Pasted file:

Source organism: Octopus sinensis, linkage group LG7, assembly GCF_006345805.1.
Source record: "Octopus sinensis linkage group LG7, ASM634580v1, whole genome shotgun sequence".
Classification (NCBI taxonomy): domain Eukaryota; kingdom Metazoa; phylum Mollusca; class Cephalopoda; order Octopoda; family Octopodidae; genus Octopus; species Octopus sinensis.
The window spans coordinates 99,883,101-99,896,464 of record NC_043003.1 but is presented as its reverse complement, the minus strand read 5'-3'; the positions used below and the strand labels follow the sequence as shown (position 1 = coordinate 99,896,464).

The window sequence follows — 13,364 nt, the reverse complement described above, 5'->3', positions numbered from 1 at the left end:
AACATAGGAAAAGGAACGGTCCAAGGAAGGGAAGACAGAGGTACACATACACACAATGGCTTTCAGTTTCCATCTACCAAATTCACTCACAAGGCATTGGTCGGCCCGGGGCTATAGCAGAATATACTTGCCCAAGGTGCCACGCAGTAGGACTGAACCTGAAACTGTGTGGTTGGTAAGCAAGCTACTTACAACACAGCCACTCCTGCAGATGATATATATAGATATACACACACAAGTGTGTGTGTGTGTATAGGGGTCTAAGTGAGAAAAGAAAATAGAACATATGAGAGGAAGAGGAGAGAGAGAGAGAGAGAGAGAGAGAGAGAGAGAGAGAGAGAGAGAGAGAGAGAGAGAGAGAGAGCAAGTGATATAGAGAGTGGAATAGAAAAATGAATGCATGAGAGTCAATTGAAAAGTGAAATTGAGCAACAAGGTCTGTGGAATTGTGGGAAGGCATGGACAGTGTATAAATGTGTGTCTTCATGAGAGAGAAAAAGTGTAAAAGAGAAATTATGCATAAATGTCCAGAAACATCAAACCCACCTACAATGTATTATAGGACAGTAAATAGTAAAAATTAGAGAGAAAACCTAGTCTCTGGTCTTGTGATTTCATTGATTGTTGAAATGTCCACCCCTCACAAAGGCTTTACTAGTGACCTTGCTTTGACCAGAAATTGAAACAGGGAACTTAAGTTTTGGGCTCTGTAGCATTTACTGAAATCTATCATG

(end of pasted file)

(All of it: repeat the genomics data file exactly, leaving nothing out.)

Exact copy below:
Source organism: Octopus sinensis, linkage group LG7, assembly GCF_006345805.1.
Source record: "Octopus sinensis linkage group LG7, ASM634580v1, whole genome shotgun sequence".
Classification (NCBI taxonomy): domain Eukaryota; kingdom Metazoa; phylum Mollusca; class Cephalopoda; order Octopoda; family Octopodidae; genus Octopus; species Octopus sinensis.
The window spans coordinates 99,883,101-99,896,464 of record NC_043003.1 but is presented as its reverse complement, the minus strand read 5'-3'; the positions used below and the strand labels follow the sequence as shown (position 1 = coordinate 99,896,464).

The window sequence follows — 13,364 nt, the reverse complement described above, 5'->3', positions numbered from 1 at the left end:
AACATAGGAAAAGGAACGGTCCAAGGAAGGGAAGACAGAGGTACACATACACACAATGGCTTTCAGTTTCCATCTACCAAATTCACTCACAAGGCATTGGTCGGCCCGGGGCTATAGCAGAATATACTTGCCCAAGGTGCCACGCAGTAGGACTGAACCTGAAACTGTGTGGTTGGTAAGCAAGCTACTTACAACACAGCCACTCCTGCAGATGATATATATAGATATACACACACAAGTGTGTGTGTGTGTATAGGGGTCTAAGTGAGAAAAGAAAATAGAACATATGAGAGGAAGAGGAGAGAGAGAGAGAGAGAGAGAGAGAGAGAGAGAGAGAGAGAGAGAGAGAGAGAGAGAGAGAGAGCAAGTGATATAGAGAGTGGAATAGAAAAATGAATGCATGAGAGTCAATTGAAAAGTGAAATTGAGCAACAAGGTCTGTGGAATTGTGGGAAGGCATGGACAGTGTATAAATGTGTGTCTTCATGAGAGAGAAAAAGTGTAAAAGAGAAATTATGCATAAATGTCCAGAAACATCAAACCCACCTACAATGTATTATAGGACAGTAAATAGTAAAAATTAGAGAGAAAACCTAGTCTCTGGTCTTGTGATTTCATTGATTGTTGAAATGTCCACCCCTCACAAAGGCTTTACTAGTGACCTTGCTTTGACCAGAAATTGAAACAGGGAACTTAAGTTTTGGGCTCTGTAGCATTTACTGAAATCTATCATG